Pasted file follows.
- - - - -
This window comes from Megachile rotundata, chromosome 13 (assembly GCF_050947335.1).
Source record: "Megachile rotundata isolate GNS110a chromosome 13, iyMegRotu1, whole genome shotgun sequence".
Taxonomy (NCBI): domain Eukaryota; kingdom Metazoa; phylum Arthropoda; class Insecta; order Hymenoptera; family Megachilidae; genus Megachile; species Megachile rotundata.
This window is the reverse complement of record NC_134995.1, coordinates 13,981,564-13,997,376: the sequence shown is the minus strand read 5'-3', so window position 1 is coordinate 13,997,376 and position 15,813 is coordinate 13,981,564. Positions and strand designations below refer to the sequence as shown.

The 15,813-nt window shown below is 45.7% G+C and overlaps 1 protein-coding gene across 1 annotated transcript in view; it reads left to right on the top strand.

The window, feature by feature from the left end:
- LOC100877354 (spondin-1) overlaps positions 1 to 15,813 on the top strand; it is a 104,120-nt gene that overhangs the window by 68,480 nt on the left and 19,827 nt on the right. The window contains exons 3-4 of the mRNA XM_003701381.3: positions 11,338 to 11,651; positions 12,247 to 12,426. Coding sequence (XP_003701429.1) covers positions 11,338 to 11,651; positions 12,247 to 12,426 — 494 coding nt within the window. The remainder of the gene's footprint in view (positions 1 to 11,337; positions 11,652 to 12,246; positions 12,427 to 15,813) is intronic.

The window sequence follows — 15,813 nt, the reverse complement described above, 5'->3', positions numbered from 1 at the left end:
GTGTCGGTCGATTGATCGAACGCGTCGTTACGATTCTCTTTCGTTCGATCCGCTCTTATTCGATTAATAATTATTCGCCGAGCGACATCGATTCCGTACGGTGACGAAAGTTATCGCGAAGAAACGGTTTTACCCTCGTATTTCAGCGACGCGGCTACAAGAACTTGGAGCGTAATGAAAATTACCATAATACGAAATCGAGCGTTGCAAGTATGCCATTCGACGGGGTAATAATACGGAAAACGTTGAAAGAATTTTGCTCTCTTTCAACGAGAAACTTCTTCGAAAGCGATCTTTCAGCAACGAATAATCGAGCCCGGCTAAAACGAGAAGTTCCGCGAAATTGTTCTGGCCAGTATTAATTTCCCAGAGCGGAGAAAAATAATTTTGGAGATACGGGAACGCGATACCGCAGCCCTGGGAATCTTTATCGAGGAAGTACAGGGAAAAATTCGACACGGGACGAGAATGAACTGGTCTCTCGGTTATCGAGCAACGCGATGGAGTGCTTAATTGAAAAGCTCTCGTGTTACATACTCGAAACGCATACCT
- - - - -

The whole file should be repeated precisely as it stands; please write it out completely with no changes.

This window comes from Megachile rotundata, chromosome 13 (assembly GCF_050947335.1).
Source record: "Megachile rotundata isolate GNS110a chromosome 13, iyMegRotu1, whole genome shotgun sequence".
Taxonomy (NCBI): domain Eukaryota; kingdom Metazoa; phylum Arthropoda; class Insecta; order Hymenoptera; family Megachilidae; genus Megachile; species Megachile rotundata.
This window is the reverse complement of record NC_134995.1, coordinates 13,981,564-13,997,376: the sequence shown is the minus strand read 5'-3', so window position 1 is coordinate 13,997,376 and position 15,813 is coordinate 13,981,564. Positions and strand designations below refer to the sequence as shown.

The 15,813-nt window shown below is 45.7% G+C and overlaps 1 protein-coding gene across 1 annotated transcript in view; it reads left to right on the top strand.

The window, feature by feature from the left end:
- LOC100877354 (spondin-1) overlaps positions 1 to 15,813 on the top strand; it is a 104,120-nt gene that overhangs the window by 68,480 nt on the left and 19,827 nt on the right. The window contains exons 3-4 of the mRNA XM_003701381.3: positions 11,338 to 11,651; positions 12,247 to 12,426. Coding sequence (XP_003701429.1) covers positions 11,338 to 11,651; positions 12,247 to 12,426 — 494 coding nt within the window. The remainder of the gene's footprint in view (positions 1 to 11,337; positions 11,652 to 12,246; positions 12,427 to 15,813) is intronic.

The window sequence follows — 15,813 nt, the reverse complement described above, 5'->3', positions numbered from 1 at the left end:
GTGTCGGTCGATTGATCGAACGCGTCGTTACGATTCTCTTTCGTTCGATCCGCTCTTATTCGATTAATAATTATTCGCCGAGCGACATCGATTCCGTACGGTGACGAAAGTTATCGCGAAGAAACGGTTTTACCCTCGTATTTCAGCGACGCGGCTACAAGAACTTGGAGCGTAATGAAAATTACCATAATACGAAATCGAGCGTTGCAAGTATGCCATTCGACGGGGTAATAATACGGAAAACGTTGAAAGAATTTTGCTCTCTTTCAACGAGAAACTTCTTCGAAAGCGATCTTTCAGCAACGAATAATCGAGCCCGGCTAAAACGAGAAGTTCCGCGAAATTGTTCTGGCCAGTATTAATTTCCCAGAGCGGAGAAAAATAATTTTGGAGATACGGGAACGCGATACCGCAGCCCTGGGAATCTTTATCGAGGAAGTACAGGGAAAAATTCGACACGGGACGAGAATGAACTGGTCTCTCGGTTATCGAGCAACGCGATGGAGTGCTTAATTGAAAAGCTCTCGTGTTACATACTCGAAACGCATACCT